Trips & Adventures – 20 February 2020
The train from Manchester Piccadilly to Warrington was so crowded that most of us had to stand, but the journey took just over twenty minutes, so it wasn’t too bad.
We walked from the station, through the shopping centre to avoid the rain, and ended up at The White Hart, a nice quiet pub. There was table service and the food was really high quality. Most of us chose jacket potatoes with various fillings which we enjoyed, but Walter had steak and ale pie and huge chunky chips. However, they forgot to put Peter’s meal through the till, so he wasn’t served until most of us had finished our meals! In the circumstances he was given a free meal.
We then walked to the Warrington Museum and Art Gallery to view an exhibition of paintings by Eric Tucker, known as “The Unseen Artist”. This special exhibition features work by Warrington artist Eric Tucker, whose prolific talent came to light after his death – family members discovered several hundred paintings and thousands of drawings while clearing out his home.
He has been dubbed Warrington’s ”secret Lowry” in recognition of his chosen topic – working-class life in a Northern town, from the smoky pub to the bustling street scene. Following a pop-up exhibition in Eric Tucker’s home last year, this is the first opportunity for the public to see a much wider selection of the artist’s work. We thought that the paintings also had the style of Beryl Cook.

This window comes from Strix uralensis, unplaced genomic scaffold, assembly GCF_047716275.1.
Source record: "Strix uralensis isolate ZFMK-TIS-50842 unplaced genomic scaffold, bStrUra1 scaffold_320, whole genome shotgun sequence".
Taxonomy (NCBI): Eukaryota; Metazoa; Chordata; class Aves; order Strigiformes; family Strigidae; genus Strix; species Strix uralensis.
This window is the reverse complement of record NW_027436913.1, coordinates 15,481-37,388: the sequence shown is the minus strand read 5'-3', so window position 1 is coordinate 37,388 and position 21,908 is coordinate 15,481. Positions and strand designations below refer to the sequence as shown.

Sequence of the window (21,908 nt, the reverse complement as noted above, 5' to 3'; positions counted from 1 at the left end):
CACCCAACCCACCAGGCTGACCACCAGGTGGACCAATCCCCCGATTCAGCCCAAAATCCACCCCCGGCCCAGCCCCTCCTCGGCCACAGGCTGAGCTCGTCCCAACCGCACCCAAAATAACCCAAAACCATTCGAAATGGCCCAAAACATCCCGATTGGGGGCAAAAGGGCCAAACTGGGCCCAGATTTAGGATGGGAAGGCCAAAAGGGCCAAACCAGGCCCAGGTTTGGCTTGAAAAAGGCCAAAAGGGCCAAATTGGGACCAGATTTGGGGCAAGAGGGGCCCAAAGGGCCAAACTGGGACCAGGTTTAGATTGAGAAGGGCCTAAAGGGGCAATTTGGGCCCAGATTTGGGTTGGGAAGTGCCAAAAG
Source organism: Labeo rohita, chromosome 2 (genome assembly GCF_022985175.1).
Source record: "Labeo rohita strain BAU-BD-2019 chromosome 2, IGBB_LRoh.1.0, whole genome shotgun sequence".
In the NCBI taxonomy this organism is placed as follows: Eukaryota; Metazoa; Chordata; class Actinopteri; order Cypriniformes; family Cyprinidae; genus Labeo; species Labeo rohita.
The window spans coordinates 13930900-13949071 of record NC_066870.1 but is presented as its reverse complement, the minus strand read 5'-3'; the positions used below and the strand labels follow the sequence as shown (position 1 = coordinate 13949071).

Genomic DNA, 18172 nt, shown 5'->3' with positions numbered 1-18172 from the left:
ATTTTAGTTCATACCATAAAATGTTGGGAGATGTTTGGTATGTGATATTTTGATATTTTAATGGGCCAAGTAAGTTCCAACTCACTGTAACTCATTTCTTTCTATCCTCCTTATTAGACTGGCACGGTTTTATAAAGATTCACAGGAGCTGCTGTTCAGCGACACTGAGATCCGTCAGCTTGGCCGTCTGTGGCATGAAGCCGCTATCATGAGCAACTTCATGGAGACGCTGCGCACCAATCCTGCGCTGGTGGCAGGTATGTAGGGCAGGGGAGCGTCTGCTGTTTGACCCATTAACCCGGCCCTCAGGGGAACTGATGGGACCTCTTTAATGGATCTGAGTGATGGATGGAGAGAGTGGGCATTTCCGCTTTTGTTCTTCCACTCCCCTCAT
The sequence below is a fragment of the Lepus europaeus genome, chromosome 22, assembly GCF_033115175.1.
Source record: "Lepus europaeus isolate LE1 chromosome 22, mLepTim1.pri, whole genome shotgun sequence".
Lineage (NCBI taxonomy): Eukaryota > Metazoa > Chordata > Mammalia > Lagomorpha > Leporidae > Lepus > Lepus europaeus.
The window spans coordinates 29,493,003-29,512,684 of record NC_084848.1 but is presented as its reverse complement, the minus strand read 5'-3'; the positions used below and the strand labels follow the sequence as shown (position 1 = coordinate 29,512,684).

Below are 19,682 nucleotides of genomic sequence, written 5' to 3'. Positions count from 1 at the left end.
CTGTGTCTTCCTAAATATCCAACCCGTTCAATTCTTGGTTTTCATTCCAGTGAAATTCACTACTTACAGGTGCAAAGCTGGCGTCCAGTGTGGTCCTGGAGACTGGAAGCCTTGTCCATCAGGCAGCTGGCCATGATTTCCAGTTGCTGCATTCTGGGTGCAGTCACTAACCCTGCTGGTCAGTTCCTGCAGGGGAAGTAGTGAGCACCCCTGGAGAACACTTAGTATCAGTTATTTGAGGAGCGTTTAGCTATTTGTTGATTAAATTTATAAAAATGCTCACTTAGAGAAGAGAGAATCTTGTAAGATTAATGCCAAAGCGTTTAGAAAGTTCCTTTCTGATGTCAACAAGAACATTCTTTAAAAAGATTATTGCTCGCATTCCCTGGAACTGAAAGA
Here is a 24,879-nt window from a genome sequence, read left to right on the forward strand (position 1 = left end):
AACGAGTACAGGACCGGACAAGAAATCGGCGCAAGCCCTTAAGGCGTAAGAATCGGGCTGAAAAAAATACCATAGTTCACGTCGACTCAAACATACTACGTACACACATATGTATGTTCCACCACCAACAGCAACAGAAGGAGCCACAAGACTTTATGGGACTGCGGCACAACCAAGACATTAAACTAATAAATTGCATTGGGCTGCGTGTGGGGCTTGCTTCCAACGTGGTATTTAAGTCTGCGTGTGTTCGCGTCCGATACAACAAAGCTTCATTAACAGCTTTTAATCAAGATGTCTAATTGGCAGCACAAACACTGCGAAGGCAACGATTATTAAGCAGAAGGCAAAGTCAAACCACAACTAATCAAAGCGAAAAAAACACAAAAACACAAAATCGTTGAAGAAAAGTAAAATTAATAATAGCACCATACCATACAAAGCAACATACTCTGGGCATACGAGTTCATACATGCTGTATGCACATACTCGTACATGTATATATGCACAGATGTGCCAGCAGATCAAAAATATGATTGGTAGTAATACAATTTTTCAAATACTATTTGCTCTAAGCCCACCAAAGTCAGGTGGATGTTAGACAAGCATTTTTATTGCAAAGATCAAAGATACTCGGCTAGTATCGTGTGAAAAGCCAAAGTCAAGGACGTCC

His paintings show pubs filled with cigarette smoke as couples chat or men huddle together in groups, wearing flat caps, relaxing and enjoying themselves.
Eric Tucker lived with his mother and his stepfather before they died and he never married. He has been described as a “complex character and there was a lot of sadness in his life”. While “funny, sociable and affable”, he was also “shy and diffident and a bit of a loner”.
After our visit we went through the old fish market, and had a photograph at the Mad Hatter’s Tea Party in the Golden Square shopping centre. The sculpture was fashioned in stone by Edwin Russell and depicts Alice joining the March Hare, Dormouse and the Mad Hatter for a tea party. Alice looks distinctly bemused, rather than amused!
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